When it comes to caring for patients with coronavirus in Coeur d'Alene, Idaho, and surrounding rural areas, Kootenai Health is the only game in town.
"We're pretty much it," said Andrea Nagel, a spokesperson at the hospital, in the northern part of the state near the border with Washington. Critical access hospitals in nearby areas transfer patients they can't handle to Kootenai, and as Idaho's daily COVID-19 cases tick upward space at the hospital is dwindling.
While the number of free beds fluctuates, medical surgical units were 96% full on Friday, according to Nagel, and staff have been calling out-of-state hospitals in Spokane, Seattle, Portland and Salt Lake City to see if they have extra beds should Kootenai become overrun.
Nagel was careful to add that the emergency room at Kootenai is open and anyone who needs emergency care, COVID-related or otherwise, still can get it.
"We're hanging in there," she said of the staff, who are starting to feel the pandemic fatigue health care workers in New York and New Jersey described during the spring. Despite the rising cases, however, the regional health department board voted to end Kootenai County's mask mandate earlier this week, according to The Associated Press.
The anti-science backlash from some community members, including comments on social media, taken an additional toll on the hospital workers.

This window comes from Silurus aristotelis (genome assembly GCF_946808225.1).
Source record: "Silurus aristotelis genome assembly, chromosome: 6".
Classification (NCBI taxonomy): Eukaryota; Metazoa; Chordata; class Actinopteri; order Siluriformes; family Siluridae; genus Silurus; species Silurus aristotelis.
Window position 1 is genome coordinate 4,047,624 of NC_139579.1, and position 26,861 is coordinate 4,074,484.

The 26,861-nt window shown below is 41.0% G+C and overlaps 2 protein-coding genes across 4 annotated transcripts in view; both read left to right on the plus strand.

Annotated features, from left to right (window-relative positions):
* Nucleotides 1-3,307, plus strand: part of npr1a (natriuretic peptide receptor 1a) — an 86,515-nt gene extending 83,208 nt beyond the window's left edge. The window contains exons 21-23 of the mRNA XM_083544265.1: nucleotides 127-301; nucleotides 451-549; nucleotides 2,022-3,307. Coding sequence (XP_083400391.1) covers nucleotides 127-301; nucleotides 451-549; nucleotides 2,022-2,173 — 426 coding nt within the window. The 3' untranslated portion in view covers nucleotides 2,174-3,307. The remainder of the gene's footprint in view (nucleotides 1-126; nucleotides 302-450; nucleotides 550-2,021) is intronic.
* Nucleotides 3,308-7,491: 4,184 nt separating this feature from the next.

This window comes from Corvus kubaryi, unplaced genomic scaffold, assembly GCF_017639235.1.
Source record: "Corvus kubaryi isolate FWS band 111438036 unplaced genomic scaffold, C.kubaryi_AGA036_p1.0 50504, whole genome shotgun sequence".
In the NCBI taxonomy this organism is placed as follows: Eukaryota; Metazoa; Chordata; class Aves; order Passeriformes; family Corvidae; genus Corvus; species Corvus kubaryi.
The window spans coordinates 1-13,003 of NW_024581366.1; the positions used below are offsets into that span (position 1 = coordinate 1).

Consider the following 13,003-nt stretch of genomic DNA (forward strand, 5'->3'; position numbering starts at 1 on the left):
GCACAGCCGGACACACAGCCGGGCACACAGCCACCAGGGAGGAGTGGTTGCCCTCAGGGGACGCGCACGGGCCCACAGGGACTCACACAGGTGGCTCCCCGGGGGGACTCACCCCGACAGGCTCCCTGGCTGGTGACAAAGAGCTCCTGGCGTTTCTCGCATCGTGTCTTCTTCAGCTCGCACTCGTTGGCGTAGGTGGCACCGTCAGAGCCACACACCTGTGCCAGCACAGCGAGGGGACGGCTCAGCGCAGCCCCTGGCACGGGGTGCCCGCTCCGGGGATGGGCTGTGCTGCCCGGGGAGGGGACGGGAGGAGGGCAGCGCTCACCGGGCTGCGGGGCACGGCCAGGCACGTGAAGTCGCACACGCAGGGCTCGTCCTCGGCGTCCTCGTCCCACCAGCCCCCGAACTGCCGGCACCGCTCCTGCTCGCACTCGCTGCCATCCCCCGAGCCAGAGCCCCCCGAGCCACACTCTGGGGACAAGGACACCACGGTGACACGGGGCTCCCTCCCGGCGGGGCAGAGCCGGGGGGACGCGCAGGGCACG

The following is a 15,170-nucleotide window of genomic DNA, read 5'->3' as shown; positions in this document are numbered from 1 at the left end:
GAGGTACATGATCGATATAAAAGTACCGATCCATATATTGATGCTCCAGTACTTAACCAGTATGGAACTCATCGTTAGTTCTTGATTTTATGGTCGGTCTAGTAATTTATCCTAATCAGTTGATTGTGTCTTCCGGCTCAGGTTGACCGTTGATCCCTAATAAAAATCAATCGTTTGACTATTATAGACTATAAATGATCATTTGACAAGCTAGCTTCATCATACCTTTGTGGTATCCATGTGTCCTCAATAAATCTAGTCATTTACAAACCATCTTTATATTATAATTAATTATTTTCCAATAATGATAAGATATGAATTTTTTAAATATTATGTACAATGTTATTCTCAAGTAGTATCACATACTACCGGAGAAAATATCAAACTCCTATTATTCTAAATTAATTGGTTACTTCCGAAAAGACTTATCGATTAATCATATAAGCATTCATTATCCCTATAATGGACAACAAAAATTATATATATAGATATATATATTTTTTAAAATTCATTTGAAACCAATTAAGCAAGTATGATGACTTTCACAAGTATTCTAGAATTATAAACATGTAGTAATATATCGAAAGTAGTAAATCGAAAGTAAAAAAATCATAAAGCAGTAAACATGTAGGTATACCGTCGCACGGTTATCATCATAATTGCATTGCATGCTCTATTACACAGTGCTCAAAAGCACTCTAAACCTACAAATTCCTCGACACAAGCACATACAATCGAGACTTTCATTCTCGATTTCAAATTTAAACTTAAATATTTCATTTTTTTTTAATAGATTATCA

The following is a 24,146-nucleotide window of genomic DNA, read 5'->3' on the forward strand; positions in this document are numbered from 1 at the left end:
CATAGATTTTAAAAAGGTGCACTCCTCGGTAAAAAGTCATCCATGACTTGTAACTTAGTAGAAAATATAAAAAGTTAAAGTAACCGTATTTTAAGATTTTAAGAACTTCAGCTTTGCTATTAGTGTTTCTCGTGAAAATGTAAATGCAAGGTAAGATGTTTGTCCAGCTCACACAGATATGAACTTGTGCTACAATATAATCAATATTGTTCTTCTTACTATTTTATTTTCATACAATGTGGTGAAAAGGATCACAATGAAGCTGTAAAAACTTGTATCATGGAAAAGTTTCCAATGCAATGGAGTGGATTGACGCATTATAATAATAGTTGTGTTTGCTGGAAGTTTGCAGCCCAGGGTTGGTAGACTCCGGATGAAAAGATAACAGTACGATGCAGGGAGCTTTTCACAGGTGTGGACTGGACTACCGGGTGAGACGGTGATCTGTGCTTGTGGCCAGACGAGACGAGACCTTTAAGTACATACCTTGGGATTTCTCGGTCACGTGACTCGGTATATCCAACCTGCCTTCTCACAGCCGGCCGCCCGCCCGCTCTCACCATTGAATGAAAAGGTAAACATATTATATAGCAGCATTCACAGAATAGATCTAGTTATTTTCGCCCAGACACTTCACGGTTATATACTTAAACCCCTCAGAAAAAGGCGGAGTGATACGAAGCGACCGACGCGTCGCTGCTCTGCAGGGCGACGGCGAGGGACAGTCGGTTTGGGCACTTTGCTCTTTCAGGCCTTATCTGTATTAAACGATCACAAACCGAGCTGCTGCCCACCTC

"It's definitely difficult for them," Nagel said. "I know a lot of our medical staff are struggling with that."
On Thursday, the state health department reported 950 new COVID-19 cases, bringing cumulative infections to 56,000 since the outbreak began.
In addition to rising cases and hospitalizations, an average of 34% of tests were positive every day in the past week in Idaho, as of Thursday, according to an ABC analysis of data from The COVID Tracking Project. That's nearly seven times the rate that health experts recommend staying below.
A high positivity rate can be a sign that a state is only testing its sickest patients and failing to cast a net wide enough to accurately capture community transmission, according to Johns Hopkins University. The World Health Organization recommends that governments get their positivity testing threshold below 5%.
At least 553 people in Idaho have died of the virus so far, according to the health department.
Unlike the cities and metro areas that got hit hard earlier this year, Idaho is decidedly rural. The state's population of less than 1.8 million means there are about 18 people living on each square mile, compared to the national average of 87, according to Census data Idaho's outbreak is also part of a larger pattern. With just three counties left in the United States with zero COVID-19 cases, rural areas are increasing becoming hotspots.
The trend is especially concerning given that so many rural communities that used to have hospitals recently lost them -- 95 rural hospitals closed between January 2010 and January 2019, according to the Department of Health and Human Services's Federal Office of Rural Health Policy. Of those facilities, 32 were critical access hospitals.
Beyond access to health services, rural populations tend to be older and to have morbidities, like smoking, hypertension and obesity, which can be risk factors for severe and fatal cases of COVID-19, Courtney Gidengil, a senior physician policy researcher at RAND, previously told ABC News.
As it stands, 1 in 5 Americans live in rural America.
ABC News' Soorin Kim, Brian Hartman, Benjamin Bell and Arielle Mitropoulos contributed to this report.
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